As the weather gets cooler and starts to bump up to being considered cold you’ll want to put the garden to bed. Or perhaps mostly to bed. There are some things that might be left to keep growing but for the most part you’ll want to prepare your garden beds for the oncoming winter. Without something growing you’ll need a way to keep the winds from blowing off too much of your soil. You’ll also want some type of protection for the helpful micro-fauna that lives in your soil. And of course the more you clean up now the less you’ll have to do at the start of the next growing season.
What about those plants?
First off you’ll want to clear out the plants from this year that are done. As you finish harvesting your last rounds you’ll want to cut down or pull up the plants. They can go through a shredder or just right into your compost pile for future use to return to the garden. Of course there are some that you can leave be to grow all winter. I have garlic in ground right now to harvest next year. There is also some kale, spinach and swiss chard growing happily for salads. Had I planned a bit better I would have some potatoes and onions planted too.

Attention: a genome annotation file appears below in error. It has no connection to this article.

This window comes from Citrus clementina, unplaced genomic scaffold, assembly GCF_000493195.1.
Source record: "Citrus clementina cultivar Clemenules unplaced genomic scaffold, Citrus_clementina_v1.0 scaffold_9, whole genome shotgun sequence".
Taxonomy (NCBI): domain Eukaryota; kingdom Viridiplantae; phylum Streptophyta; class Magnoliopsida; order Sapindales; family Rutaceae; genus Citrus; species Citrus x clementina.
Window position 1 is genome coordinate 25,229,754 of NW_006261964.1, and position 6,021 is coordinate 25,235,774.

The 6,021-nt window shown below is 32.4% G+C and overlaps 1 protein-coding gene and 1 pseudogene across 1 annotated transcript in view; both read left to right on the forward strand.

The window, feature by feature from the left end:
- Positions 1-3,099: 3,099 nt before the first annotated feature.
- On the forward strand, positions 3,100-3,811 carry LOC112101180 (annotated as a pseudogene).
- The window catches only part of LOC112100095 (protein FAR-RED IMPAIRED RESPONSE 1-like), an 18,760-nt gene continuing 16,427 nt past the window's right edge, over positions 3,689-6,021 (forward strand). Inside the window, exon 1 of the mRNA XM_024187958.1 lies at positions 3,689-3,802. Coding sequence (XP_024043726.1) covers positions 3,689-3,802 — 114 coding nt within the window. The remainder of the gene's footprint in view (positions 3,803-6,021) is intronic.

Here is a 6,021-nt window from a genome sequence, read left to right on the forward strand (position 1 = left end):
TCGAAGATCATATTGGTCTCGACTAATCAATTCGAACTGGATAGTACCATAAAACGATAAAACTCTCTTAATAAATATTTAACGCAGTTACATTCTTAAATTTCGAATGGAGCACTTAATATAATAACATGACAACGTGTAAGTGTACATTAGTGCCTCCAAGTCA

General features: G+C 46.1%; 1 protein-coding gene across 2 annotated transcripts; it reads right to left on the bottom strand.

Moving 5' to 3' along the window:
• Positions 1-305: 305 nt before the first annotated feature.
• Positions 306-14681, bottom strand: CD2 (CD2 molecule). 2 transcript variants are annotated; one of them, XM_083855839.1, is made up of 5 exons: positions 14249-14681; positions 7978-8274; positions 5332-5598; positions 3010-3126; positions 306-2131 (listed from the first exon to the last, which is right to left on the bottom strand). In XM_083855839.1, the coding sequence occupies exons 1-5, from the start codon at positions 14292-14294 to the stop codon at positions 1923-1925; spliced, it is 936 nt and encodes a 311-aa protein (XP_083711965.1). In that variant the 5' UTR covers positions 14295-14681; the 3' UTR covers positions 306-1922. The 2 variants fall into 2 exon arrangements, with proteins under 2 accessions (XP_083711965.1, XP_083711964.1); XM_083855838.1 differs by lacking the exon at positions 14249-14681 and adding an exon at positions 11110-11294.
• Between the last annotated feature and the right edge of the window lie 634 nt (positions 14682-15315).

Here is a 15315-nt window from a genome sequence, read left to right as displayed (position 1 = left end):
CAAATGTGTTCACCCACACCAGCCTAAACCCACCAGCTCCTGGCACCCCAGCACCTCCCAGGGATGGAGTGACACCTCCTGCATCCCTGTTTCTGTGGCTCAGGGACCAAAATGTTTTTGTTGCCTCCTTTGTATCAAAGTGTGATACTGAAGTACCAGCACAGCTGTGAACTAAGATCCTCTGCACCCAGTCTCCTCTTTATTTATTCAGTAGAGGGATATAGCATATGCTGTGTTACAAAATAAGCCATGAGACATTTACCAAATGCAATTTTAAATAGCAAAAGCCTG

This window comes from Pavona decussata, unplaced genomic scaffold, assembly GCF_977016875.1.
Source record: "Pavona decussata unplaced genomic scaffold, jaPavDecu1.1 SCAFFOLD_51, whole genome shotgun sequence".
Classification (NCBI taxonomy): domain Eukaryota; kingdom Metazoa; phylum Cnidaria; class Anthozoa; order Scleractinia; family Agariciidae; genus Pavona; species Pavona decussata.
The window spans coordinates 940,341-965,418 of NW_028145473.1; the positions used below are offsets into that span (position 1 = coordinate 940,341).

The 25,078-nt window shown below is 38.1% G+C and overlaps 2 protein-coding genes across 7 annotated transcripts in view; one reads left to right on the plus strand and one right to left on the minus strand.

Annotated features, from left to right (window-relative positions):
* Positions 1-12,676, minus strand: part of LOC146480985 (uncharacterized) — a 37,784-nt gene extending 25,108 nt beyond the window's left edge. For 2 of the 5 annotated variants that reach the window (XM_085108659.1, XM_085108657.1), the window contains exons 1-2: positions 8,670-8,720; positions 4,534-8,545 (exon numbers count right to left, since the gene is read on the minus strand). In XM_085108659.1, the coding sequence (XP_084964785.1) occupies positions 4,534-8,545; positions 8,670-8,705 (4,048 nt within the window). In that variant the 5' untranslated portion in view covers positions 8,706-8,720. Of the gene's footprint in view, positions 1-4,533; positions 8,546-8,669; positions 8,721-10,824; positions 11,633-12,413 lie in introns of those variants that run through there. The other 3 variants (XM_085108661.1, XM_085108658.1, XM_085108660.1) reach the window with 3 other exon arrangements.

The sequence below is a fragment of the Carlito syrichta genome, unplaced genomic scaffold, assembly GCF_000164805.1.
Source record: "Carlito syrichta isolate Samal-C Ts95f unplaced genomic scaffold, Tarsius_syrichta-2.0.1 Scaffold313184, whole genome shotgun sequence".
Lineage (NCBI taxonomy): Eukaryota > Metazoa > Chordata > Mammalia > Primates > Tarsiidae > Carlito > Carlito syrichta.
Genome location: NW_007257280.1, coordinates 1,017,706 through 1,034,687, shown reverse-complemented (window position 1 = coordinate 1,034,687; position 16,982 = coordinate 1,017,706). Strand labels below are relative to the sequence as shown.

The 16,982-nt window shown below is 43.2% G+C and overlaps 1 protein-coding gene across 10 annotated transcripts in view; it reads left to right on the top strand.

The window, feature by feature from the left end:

And the dirt?
Now that you don’t have anything growing you’ll need to protect the soil. You’ll want some layer of mulch to cover your soil. You could use straw, wood mulch, leaves or the like. The biggest thing is that you don’t want any chemicals or the like. This will be breaking down and becoming part of your soil over the winter. As another warning you won’t want to use hay as it still has seeds and you don’t want to add more weed seeds to your garden beds.
Odds and Ends
Of course with freezing weather you will want to disconnect and empty your hoses. If you have shutoff valves inside you’ll want to shut off water to outside spigots. You can also find foam covers to go over your spigots to add another layer of protection from them freezing. Then you will want to look around your garden to see what else is laying about. Are there chairs, shades or other items laying about that won’t get used until next spring? Is there somewhere you could store them to keep them out of the cold and weather?
Always be thinking about next growing season while you are wrapping up this one. Did you like the way your hoses where laid out? If so diagram out how you had them. Go through your notes and consolidate them, when was last frost? What did you plan and when? Did it come up and provide a bumper crop or did it just peter out? What it delicious? As you compile all those notes start thinking about what to plant next year. Will you want to move things about or grow them in the same place?